Reciprocal inhibition is the signal of relaxation that the antagonistic muscle receives when the agonist muscle contracts. This is necessary in order to allow movement to occur. This signal of reciprocal inhibition not only tells the antagonist muscle to relax, it tells it to relax at the same speed and intensity that the agonist is contracting, which helps to keep a smooth, fluid movement that can be controlled through the entire range of motion.

If these two mechanisms are functioning properly, we should get a smooth, controlled movement, as well as the protection the muscle needs if it is lengthened too far or too fast. When the muscle is injured or in a chronic shortened state, the muscle spindle fiber is in a hyper-reactive state and, thus, will activate, causing the muscle to contract or even spasm when almost any movement occurs. Again, since the stretch reflex of the muscle spindle fiber is a protective mechanism, it takes priority. So, even when the muscle is receiving the reciprocal inhibition telling it to relax, the stretch reflex overrides it. This causes the antagonistic muscle to contract when it should be relaxing. (See Figure 1) Consider, then, what happens to the path of motion of the joint when this is happening. Not Good!!!!

 Figure1. is a graph of muscle activity with a symptomatic patient experiencing low back pain. These graphs were developed using sEMG technology whereby patients were asked to perform rotations showing left and right side back muscle contractions and documeting muscle spasm.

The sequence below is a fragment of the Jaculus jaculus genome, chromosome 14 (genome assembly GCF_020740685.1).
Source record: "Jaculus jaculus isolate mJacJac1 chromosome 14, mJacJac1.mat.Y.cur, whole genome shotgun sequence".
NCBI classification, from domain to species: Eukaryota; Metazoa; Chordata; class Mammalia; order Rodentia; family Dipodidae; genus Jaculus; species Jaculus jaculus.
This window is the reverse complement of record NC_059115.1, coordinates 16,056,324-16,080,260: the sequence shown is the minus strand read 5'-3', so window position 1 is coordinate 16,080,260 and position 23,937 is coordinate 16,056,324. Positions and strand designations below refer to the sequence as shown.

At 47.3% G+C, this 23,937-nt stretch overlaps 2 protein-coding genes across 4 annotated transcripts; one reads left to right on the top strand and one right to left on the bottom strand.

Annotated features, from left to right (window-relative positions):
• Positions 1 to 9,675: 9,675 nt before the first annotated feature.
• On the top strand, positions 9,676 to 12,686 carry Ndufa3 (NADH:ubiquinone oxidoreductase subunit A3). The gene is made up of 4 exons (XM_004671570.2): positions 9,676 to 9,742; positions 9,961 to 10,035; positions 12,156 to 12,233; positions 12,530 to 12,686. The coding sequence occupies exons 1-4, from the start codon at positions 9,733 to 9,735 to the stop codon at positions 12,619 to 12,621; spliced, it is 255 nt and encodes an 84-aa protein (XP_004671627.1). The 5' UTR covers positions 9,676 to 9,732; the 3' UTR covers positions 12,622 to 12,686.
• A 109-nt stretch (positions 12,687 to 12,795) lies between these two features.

What if we could eliminate or at least dampen the stretch reflex? Only for a limited period of time of course, while the body’s own healing processes were underway, but what if we could actually do that? Medications could relax the muscles, obviously; but we are chiropractors, so we resort to the aforementioned modalities that mainly help to increase the blood supply to the muscle, which is certainly not a bad thing; but it still doesn’t address the neurological factors of the stretch reflex and the hyperactive muscle spindle fibers.

If we could just use the reciprocal inhibition to relax the muscle but somehow prevent the tight or spasmodic muscle from moving, we could get our patient’s own body to tell those muscles to relax. But, to do this, we would have to use an isometric contraction of the muscles that are opposing the tight or spasmodic muscles. By contracting these opposing muscles without movement, we could avoid activating the hyperactive muscle spindle fibers and receive the full benefit of the reciprocal inhibition, resulting in the body’s own mechanisms giving us the results that we want instead of using medications. This is a perfect example and illustration of how the ATM Concept works and works so wonderfully within this same interesting, dynamic and very complex neurological mechanism.